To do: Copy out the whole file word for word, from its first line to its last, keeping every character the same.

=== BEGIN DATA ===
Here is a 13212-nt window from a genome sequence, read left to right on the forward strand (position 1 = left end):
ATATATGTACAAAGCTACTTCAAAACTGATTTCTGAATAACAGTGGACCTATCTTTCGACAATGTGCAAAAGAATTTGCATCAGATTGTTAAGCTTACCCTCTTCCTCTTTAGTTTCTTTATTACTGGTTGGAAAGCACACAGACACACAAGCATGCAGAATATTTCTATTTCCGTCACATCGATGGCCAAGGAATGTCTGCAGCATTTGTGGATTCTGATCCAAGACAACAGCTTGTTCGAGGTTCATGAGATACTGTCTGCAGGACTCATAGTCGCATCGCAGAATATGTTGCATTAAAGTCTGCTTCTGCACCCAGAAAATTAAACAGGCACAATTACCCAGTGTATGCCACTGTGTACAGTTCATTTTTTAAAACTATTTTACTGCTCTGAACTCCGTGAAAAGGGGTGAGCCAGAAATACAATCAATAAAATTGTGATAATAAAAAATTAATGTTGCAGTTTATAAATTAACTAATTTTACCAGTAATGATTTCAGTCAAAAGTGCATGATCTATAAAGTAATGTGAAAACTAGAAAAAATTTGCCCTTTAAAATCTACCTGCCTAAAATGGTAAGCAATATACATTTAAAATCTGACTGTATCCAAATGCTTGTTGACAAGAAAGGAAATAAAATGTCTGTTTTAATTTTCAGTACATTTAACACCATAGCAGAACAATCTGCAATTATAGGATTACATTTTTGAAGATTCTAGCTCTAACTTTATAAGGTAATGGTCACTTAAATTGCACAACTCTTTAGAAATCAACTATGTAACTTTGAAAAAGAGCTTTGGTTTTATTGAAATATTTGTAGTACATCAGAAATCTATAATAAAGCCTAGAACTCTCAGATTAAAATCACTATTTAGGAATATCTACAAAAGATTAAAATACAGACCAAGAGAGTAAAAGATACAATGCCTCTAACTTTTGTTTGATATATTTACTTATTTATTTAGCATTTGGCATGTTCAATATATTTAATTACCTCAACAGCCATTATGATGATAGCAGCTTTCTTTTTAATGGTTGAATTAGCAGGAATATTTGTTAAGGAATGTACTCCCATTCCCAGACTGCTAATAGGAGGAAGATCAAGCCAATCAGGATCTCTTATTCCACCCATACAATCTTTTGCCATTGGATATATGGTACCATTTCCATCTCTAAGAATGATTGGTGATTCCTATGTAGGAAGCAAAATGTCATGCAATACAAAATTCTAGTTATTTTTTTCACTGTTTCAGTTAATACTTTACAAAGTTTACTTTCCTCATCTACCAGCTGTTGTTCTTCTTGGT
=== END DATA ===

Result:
Here is a 13212-nt window from a genome sequence, read left to right on the forward strand (position 1 = left end):
ATATATGTACAAAGCTACTTCAAAACTGATTTCTGAATAACAGTGGACCTATCTTTCGACAATGTGCAAAAGAATTTGCATCAGATTGTTAAGCTTACCCTCTTCCTCTTTAGTTTCTTTATTACTGGTTGGAAAGCACACAGACACACAAGCATGCAGAATATTTCTATTTCCGTCACATCGATGGCCAAGGAATGTCTGCAGCATTTGTGGATTCTGATCCAAGACAACAGCTTGTTCGAGGTTCATGAGATACTGTCTGCAGGACTCATAGTCGCATCGCAGAATATGTTGCATTAAAGTCTGCTTCTGCACCCAGAAAATTAAACAGGCACAATTACCCAGTGTATGCCACTGTGTACAGTTCATTTTTTAAAACTATTTTACTGCTCTGAACTCCGTGAAAAGGGGTGAGCCAGAAATACAATCAATAAAATTGTGATAATAAAAAATTAATGTTGCAGTTTATAAATTAACTAATTTTACCAGTAATGATTTCAGTCAAAAGTGCATGATCTATAAAGTAATGTGAAAACTAGAAAAAATTTGCCCTTTAAAATCTACCTGCCTAAAATGGTAAGCAATATACATTTAAAATCTGACTGTATCCAAATGCTTGTTGACAAGAAAGGAAATAAAATGTCTGTTTTAATTTTCAGTACATTTAACACCATAGCAGAACAATCTGCAATTATAGGATTACATTTTTGAAGATTCTAGCTCTAACTTTATAAGGTAATGGTCACTTAAATTGCACAACTCTTTAGAAATCAACTATGTAACTTTGAAAAAGAGCTTTGGTTTTATTGAAATATTTGTAGTACATCAGAAATCTATAATAAAGCCTAGAACTCTCAGATTAAAATCACTATTTAGGAATATCTACAAAAGATTAAAATACAGACCAAGAGAGTAAAAGATACAATGCCTCTAACTTTTGTTTGATATATTTACTTATTTATTTAGCATTTGGCATGTTCAATATATTTAATTACCTCAACAGCCATTATGATGATAGCAGCTTTCTTTTTAATGGTTGAATTAGCAGGAATATTTGTTAAGGAATGTACTCCCATTCCCAGACTGCTAATAGGAGGAAGATCAAGCCAATCAGGATCTCTTATTCCACCCATACAATCTTTTGCCATTGGATATATGGTACCATTTCCATCTCTAAGAATGATTGGTGATTCCTATGTAGGAAGCAAAATGTCATGCAATACAAAATTCTAGTTATTTTTTTCACTGTTTCAGTTAATACTTTACAAAGTTTACTTTCCTCATCTACCAGCTGTTGTTCTTCTTGGT